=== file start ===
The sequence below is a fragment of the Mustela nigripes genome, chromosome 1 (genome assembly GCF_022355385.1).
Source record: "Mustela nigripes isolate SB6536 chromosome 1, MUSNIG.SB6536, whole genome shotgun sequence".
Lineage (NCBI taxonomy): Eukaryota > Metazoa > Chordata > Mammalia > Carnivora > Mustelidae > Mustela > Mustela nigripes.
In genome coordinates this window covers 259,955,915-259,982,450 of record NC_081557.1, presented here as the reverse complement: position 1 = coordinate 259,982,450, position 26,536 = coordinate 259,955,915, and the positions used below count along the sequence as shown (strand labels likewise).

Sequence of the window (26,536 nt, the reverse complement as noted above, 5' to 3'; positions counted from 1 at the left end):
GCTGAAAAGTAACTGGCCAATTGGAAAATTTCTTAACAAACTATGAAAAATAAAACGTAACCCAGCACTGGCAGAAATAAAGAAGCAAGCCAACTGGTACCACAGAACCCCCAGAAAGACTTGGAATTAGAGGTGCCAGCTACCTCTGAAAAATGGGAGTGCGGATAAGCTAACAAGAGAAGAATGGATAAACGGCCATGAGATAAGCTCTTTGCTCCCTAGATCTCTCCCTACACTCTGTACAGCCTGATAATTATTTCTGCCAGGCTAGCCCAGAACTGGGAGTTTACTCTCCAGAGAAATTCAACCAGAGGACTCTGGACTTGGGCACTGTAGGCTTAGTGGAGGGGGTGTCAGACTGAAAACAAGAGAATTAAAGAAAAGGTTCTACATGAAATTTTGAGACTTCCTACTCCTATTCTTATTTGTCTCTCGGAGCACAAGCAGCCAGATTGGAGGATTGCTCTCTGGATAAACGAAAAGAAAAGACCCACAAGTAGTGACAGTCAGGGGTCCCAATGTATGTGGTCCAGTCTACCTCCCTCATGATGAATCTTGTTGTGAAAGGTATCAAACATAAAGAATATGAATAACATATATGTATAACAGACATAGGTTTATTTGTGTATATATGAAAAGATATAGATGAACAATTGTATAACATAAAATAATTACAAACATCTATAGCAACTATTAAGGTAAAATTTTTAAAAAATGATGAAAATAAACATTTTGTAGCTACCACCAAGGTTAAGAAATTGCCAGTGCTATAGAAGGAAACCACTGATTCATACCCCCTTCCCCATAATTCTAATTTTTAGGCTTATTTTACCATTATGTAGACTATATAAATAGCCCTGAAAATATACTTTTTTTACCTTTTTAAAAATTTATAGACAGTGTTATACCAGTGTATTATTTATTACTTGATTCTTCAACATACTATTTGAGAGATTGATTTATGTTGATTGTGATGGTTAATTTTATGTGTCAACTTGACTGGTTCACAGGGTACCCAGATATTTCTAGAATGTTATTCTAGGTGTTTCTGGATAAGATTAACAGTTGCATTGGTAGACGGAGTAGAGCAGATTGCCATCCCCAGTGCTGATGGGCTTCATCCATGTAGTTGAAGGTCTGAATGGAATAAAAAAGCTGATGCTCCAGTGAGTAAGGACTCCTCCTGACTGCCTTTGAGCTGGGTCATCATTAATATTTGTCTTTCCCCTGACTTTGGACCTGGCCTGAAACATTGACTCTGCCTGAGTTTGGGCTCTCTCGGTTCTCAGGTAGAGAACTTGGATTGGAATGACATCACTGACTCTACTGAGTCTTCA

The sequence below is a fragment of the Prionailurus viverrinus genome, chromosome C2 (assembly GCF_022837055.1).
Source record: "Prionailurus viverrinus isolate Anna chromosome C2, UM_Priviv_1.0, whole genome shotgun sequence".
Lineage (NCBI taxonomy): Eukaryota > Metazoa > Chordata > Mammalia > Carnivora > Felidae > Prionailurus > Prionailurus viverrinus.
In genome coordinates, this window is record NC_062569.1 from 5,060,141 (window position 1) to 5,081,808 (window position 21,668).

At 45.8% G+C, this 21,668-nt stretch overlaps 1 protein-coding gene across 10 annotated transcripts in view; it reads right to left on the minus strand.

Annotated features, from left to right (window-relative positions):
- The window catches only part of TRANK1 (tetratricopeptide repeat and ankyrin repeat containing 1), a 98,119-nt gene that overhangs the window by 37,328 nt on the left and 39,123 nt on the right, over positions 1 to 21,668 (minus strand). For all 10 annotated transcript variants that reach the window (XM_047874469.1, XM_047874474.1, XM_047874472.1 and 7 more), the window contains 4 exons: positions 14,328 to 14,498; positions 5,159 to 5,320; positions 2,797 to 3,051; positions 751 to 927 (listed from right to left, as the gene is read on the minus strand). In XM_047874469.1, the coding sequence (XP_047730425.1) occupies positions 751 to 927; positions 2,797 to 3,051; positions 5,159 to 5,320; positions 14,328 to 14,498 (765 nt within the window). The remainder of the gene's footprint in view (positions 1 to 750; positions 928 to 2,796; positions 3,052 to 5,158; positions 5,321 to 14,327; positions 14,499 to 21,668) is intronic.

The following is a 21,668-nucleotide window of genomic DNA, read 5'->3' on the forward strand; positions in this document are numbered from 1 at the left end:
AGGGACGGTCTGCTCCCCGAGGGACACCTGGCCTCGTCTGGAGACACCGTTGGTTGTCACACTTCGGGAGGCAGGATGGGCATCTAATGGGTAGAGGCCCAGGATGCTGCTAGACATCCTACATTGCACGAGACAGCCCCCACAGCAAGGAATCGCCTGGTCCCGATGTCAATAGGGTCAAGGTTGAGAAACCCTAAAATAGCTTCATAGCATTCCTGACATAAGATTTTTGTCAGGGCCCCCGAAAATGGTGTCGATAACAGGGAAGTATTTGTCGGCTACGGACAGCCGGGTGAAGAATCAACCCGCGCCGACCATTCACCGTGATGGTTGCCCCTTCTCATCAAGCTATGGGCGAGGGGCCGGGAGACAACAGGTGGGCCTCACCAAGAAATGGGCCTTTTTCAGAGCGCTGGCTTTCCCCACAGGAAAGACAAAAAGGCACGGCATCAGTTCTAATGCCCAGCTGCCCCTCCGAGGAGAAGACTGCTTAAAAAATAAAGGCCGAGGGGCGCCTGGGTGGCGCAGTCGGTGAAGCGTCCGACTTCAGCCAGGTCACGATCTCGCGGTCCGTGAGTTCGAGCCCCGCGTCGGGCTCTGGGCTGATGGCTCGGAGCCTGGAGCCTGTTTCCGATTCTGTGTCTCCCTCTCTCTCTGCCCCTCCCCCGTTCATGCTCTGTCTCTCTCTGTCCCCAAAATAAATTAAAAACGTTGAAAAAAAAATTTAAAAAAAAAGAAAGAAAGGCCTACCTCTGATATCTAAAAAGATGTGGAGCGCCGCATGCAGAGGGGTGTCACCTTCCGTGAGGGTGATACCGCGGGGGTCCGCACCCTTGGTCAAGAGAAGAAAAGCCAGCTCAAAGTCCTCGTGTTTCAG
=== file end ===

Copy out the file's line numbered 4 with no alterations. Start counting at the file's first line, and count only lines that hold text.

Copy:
In genome coordinates this window covers 259,955,915-259,982,450 of record NC_081557.1, presented here as the reverse complement: position 1 = coordinate 259,982,450, position 26,536 = coordinate 259,955,915, and the positions used below count along the sequence as shown (strand labels likewise).